Continuing Education

Types of Financial Aid

Three Rivers Community College offers financial aid through federal, state, and private programs in the form of scholarships, grants, loans, and work-study funds. Both full-time and part-time students may qualify.

Grants: Grants are a form of financial aid, based on need, which you do not have to repay. Grants offered by the Federal Government are called Pell Grants and the Federal Supplemental Educational Opportunity Grant. Connecticut State Grant Programs include the Connecticut Aid for Public College Students and Community College Grant Program (CCGP).

Scholarships: Scholarships are a form of financial aid which does not require repayment. Scholarships are usually awarded by governmental agencies, private companies or organizations, community organizations, or educational institutions, including Three Rivers.

Work-Study: The Federal Work-Study Program provides funds which students earn through part-time jobs on the college campus or through community service.

Loans: Students and parents may borrow money to pay for educational expenses. Unlike grants, loans must be repaid, with interest. Funds can be borrowed through federal loan programs like the Federal Direct Student Loan and the Federal Parent Loan for Undergraduate Students (PLUS) or through lending institutions which offer Alternative Student Loans.

Alternative Educational Aid Programs– Financial assistance provided through AmeriCorps and the Post-9/11 GI Bill, typically requires a service commitment by the student.

College Scholarships

The College awards scholarships competitively to students based on a variety of factors including need, scholarship and service. Click here to learn more about College scholarship opportunities, or contact the Student Programs staff by visiting room F213, or by calling 860-885-2323.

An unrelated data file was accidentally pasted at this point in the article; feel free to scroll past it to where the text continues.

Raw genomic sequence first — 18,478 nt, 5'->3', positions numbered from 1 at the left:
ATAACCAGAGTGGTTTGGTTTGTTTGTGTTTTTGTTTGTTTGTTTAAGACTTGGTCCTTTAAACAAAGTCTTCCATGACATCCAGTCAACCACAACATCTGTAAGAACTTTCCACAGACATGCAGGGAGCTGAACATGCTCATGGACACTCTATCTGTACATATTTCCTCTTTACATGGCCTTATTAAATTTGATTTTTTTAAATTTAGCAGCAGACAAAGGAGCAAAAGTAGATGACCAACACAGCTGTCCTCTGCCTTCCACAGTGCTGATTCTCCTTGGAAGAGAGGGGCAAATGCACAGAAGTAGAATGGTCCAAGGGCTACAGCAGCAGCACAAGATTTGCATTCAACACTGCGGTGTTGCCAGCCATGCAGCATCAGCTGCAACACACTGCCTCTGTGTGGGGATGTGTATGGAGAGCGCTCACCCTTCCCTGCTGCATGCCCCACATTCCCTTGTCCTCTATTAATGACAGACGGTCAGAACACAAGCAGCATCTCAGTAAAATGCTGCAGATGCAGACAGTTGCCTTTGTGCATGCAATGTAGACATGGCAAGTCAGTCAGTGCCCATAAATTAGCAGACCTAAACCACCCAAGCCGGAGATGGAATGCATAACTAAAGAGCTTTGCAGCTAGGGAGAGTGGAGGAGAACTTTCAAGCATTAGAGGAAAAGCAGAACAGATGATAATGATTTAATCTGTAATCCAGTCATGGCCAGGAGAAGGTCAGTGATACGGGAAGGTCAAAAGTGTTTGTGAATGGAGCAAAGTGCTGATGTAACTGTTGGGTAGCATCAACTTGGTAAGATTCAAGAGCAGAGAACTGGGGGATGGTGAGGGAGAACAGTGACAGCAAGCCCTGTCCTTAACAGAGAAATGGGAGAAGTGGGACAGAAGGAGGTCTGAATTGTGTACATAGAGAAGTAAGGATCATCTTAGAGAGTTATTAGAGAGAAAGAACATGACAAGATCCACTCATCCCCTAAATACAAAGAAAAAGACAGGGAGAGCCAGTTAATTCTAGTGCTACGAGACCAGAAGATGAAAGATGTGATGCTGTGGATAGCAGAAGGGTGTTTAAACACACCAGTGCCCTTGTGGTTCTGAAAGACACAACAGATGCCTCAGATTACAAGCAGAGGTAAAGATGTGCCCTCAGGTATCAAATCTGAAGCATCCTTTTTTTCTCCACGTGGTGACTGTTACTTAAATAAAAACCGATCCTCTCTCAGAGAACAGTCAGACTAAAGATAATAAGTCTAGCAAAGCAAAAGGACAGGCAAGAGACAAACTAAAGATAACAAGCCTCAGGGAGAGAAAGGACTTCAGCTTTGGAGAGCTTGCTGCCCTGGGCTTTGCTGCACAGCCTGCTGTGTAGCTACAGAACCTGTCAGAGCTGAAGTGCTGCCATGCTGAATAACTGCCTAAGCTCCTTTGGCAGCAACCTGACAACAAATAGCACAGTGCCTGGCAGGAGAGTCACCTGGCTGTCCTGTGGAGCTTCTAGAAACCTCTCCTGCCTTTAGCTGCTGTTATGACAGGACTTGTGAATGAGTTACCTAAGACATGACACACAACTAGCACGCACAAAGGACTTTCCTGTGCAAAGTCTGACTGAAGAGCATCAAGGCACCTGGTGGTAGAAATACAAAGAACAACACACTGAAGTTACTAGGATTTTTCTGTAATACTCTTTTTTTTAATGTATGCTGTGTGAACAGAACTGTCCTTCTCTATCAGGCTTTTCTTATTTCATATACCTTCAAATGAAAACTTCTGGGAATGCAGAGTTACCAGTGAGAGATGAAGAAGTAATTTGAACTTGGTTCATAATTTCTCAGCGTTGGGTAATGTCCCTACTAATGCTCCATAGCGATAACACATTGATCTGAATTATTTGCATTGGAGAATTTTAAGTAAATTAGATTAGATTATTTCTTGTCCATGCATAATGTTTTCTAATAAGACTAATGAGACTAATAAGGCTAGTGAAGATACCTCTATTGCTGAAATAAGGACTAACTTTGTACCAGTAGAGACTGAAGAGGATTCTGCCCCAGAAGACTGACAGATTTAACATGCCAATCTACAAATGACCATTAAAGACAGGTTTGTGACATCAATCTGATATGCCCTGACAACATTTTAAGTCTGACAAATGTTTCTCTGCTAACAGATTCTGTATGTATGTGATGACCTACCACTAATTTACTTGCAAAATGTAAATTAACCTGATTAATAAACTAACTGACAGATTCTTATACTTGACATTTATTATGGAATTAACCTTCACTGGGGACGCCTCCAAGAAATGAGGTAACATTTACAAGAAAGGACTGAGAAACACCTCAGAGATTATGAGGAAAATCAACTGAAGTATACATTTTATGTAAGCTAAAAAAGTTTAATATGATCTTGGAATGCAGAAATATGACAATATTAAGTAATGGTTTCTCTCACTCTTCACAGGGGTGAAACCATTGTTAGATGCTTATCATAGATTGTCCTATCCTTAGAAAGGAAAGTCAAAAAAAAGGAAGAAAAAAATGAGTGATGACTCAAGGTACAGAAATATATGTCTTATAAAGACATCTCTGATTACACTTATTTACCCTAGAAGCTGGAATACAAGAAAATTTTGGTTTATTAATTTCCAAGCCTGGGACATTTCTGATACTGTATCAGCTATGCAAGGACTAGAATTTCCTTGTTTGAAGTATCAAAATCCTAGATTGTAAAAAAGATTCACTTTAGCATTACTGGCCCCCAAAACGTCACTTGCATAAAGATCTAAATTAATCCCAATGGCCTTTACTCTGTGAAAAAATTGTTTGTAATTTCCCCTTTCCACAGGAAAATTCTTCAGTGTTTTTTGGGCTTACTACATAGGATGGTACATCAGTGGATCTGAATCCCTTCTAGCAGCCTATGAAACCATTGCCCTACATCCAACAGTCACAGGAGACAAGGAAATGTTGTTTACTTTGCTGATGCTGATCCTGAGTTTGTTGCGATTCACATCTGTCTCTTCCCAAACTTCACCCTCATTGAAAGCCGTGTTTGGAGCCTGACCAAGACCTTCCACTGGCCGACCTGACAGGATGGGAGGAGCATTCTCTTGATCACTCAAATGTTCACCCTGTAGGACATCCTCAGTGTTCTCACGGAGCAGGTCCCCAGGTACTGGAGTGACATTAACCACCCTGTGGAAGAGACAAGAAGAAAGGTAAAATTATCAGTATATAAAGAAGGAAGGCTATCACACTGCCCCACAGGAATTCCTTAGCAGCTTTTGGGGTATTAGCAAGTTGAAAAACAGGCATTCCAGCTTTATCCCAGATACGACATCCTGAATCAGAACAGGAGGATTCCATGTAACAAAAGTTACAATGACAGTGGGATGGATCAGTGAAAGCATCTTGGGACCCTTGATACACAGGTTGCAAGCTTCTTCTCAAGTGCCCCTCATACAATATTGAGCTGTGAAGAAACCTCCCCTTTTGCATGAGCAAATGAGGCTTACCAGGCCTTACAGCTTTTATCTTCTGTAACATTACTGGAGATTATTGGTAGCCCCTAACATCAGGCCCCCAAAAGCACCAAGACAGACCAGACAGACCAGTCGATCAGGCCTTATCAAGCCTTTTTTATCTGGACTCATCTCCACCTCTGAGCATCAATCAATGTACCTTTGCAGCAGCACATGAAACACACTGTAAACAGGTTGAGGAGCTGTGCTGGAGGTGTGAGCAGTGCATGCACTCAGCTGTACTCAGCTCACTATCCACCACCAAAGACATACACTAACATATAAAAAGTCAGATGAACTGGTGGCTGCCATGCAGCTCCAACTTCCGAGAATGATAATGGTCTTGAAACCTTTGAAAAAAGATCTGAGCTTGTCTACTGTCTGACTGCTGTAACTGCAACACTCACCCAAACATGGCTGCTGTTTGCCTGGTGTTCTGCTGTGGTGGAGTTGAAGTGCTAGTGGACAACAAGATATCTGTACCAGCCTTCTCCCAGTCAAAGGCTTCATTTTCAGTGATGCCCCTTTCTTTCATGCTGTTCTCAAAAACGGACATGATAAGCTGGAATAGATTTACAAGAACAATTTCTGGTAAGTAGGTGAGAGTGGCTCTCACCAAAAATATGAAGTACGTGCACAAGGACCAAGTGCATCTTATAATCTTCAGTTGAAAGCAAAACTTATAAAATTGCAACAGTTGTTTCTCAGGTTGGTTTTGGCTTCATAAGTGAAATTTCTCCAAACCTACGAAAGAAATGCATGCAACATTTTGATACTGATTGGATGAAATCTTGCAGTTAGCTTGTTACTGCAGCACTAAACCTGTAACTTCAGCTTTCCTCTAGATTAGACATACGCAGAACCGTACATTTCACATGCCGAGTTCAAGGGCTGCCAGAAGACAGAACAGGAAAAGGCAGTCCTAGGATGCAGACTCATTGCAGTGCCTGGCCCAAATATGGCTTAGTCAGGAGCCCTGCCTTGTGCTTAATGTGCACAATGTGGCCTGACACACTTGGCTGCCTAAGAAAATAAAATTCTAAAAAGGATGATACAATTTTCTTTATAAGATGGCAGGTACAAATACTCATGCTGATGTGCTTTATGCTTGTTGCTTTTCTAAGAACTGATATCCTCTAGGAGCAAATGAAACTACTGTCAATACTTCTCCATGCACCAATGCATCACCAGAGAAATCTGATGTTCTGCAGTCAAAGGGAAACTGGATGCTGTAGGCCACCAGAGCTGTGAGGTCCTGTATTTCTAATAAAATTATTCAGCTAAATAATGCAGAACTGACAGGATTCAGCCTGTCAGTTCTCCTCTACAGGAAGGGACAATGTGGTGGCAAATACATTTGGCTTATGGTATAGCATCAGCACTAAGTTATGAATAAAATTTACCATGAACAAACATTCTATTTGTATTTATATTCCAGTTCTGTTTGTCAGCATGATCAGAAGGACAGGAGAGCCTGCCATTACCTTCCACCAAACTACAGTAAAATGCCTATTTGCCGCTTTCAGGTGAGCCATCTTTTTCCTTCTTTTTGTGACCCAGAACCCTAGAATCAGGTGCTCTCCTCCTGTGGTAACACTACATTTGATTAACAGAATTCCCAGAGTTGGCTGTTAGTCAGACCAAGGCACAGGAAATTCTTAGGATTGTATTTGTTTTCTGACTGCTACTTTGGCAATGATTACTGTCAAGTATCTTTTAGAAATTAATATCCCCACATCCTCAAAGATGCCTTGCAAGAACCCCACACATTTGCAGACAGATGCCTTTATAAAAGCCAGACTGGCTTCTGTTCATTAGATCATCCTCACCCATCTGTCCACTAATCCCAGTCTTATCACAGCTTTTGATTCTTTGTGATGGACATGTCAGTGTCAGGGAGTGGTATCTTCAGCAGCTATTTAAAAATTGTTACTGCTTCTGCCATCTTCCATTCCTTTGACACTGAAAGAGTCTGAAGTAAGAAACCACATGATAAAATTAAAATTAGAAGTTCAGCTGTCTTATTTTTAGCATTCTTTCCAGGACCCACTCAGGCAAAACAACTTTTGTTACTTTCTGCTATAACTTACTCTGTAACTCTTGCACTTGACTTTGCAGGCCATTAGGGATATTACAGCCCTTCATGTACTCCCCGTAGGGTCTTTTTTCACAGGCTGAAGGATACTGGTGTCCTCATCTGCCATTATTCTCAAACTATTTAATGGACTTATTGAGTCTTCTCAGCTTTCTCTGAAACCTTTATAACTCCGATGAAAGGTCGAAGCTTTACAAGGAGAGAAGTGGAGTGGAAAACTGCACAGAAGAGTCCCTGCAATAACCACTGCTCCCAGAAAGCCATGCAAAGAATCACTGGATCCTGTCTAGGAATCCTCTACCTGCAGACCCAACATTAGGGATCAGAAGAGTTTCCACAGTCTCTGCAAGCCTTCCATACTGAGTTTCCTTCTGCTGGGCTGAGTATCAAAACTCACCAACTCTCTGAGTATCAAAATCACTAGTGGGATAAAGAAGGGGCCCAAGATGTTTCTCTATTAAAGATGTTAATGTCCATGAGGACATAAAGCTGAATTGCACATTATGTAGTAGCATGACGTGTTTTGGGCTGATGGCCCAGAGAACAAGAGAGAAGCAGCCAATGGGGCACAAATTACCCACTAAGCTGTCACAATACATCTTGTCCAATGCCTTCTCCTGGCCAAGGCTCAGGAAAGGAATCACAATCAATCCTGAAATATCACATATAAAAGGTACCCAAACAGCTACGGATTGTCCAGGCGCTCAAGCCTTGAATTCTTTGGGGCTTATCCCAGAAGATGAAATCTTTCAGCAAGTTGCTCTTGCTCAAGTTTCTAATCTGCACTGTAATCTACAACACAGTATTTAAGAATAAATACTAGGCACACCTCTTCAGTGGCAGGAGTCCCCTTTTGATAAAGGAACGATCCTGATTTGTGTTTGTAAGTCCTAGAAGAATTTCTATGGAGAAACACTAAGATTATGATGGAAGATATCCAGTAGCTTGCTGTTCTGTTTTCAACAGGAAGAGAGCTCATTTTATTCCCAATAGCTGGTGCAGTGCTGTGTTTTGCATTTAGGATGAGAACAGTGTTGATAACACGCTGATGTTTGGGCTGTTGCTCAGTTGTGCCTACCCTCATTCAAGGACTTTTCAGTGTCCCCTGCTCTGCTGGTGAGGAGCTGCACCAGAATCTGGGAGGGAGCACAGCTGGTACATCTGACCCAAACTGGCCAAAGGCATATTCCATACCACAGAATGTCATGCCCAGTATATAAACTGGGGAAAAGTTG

National Scholarship Databases: State, local, and national organizations offer thousands of scholarships each year to college bound students based on many factors. Explore scholarship opportunities on Fastweb.

Corporate Scholarships: A number of large corporations offer scholarships to deserving students and employee dependents. A few are listed below:


Dunkin' Donuts Scholarship

Walmart Foundation Scholarship Programs

Kohl's Cares Scholarship Program

Community Scholarships: Finally, check with community organizations in your town, as well as private businesses. Many offer scholarships exclusively for local students.

Work-Study Overview

The Federal Work-Study (FWS) Program provides jobs for matriculated students with financial need, allowing them to earn money to help pay educational expenses. When possible, the program encourages work related to your program of study.

Your FWS will be at least the current federal minimum wage, but it may be higher. You will receive your wages on an hourly basis and be paid bi-weekly. Federal Work Study jobs are available on campus. The amount you earn cannot exceed your total FWS award. When assigning work hours, your employer will consider your class schedule and your academic progress.